Change the Routine Update - 16 June 2022

Twelve months ago, Gymnastics Australia received the Australian Human Rights Commission's (AHRC) independent review titled Change the Routine. We commissioned the review to better understand our sport's culture, our athletes' experiences, and any barriers to reporting misconduct and abuse.

The Change the Routine report was confronting and referenced members' experiences which were simply not acceptable. Twelve months from the report, we reiterate our unreserved apology to athletes and family members who experienced abuse while participating in our sport. However, we also recognise that an apology as sincere as it was, and still is, is not enough.

We are committed to and are striving for the transformational cultural change we pledged to enact twelve months ago, and to achieve this honestly, we must ensure our actions and words are aligned at all levels of the sport.  

This shared purpose and desire to want more for our athletes and our sport will continue to drive all the work we do at Gymnastics Australia now and into the future. 

It has also shaped the first twelve months of our work in realising the Report's recommendations, and whilst we recognise the significant steps we have taken in our journey to transformational cultural change, we know there is still a lot of work that needs to be done. For example, we must continue to provide a platform for which everyone who comes into the sport has the best possible experience regardless of their level of skill or ability.  

A significant milestone in our efforts to redefine the sport of gymnastics in Australia was the implementation of the National Integrity Framework (Framework). A thorough consultation process with members from all stakeholders within the community saw the development of a comprehensive education plan that incorporated a range of multimodal platforms. The Framework, and its suite of six policies, have re-established the high standard of expected behaviours for every individual in our sport and the collective responsibility every individual has to make gymnastics a safer sport for everyone.  We are continuing to work with all of our members to understand the implementation of the Framework and to demonstrate how it protects and benefits everyone in gymnastics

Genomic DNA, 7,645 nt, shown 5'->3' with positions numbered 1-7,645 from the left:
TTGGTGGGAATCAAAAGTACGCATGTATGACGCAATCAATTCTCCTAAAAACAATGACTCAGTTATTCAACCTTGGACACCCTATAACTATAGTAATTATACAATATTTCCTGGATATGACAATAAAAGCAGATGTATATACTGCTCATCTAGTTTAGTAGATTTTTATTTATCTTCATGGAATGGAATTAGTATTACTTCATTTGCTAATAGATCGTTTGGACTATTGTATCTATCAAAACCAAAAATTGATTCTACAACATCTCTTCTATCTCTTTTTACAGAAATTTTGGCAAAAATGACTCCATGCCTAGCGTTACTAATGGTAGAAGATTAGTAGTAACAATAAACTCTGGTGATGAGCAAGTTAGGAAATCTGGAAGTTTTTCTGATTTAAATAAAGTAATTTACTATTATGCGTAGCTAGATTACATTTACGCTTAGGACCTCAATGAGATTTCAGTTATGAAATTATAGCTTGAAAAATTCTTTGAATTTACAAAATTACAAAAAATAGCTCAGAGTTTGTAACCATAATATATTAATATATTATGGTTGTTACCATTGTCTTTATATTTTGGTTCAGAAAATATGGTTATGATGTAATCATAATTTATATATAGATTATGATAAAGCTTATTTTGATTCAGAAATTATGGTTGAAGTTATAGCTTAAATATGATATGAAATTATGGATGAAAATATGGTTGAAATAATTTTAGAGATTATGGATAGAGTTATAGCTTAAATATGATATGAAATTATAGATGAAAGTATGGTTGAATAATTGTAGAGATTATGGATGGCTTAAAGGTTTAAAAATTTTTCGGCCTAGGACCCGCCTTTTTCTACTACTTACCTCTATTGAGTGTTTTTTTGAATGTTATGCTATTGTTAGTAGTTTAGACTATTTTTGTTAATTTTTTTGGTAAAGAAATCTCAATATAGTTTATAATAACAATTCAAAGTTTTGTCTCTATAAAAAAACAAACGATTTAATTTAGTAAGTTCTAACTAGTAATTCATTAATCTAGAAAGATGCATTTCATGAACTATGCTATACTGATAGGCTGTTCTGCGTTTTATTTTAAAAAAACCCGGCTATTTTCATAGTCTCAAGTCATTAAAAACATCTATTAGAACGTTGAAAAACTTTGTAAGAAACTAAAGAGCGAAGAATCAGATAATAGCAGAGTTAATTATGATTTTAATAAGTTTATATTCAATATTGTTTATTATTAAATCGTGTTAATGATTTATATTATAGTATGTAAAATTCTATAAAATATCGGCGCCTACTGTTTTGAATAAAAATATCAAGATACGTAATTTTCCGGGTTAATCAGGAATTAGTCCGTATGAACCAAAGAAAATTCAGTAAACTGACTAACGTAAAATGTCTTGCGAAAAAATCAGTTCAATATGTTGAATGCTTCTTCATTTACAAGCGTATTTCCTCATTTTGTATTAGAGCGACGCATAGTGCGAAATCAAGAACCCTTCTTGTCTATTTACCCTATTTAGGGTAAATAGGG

The adoption of the Framework delegates Sport Integrity Australia as the independent investigator for concerns regarding serious misconduct, providing independence and transparency in complaints management. Gymnastics Australia's Integrity team is also available to the gymnastics community to receive concerns regarding integrity matters. Coupled with the launch of a Disciplinary Register located on Gymnastic Australia's website, these two critical steps assist in proactively safeguarding our community against inappropriate and unacceptable behaviours. With such measures in place, we continue to work towards reinstating the faith and trust of our community.  

Another key area highlighted in the report was the focus on the 'ideal body' and the harmful ways those in positions of authority enforced a preconceived notion of perfection. The irreversible damage this way of thinking has had on many in our community is upsetting, and its lifelong effects are indefensible.  

Poor communication styles, hurtful comments, processes to monitor body composition, and misinformation about food and nutrition can be impactful and potentially detrimental to an individual's self-esteem and self-image long after their involvement within the sport has ended.